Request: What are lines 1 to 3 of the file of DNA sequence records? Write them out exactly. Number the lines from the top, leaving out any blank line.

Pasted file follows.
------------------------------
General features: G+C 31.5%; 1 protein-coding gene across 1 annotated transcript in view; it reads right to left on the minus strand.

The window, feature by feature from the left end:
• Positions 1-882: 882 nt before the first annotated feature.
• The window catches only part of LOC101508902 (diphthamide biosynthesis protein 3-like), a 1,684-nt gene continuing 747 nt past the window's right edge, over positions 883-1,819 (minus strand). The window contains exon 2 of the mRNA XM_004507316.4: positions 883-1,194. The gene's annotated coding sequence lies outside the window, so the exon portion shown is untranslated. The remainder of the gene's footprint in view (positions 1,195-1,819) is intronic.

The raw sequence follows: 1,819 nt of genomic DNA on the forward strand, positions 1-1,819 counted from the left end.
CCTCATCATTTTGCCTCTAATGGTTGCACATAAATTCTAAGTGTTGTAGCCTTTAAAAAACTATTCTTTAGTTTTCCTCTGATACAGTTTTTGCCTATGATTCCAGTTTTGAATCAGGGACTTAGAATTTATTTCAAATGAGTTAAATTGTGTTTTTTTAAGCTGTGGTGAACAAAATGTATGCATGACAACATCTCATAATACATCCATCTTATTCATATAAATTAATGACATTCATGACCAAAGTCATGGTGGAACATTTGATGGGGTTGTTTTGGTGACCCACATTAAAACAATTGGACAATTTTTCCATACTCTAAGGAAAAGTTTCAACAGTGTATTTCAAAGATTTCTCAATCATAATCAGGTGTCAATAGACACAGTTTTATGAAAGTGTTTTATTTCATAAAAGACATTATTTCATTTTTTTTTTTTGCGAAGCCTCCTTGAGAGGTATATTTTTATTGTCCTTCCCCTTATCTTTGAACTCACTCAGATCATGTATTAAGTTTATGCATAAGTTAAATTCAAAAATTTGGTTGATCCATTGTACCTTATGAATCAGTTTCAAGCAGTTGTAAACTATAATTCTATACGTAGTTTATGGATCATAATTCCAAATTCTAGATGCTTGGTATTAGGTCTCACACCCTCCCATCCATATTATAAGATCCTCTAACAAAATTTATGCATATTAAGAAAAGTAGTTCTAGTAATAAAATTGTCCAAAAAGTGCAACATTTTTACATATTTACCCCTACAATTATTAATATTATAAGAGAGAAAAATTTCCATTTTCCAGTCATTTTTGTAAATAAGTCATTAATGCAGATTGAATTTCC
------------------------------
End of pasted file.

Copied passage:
General features: G+C 31.5%; 1 protein-coding gene across 1 annotated transcript in view; it reads right to left on the minus strand.

The window, feature by feature from the left end:
• Positions 1-882: 882 nt before the first annotated feature.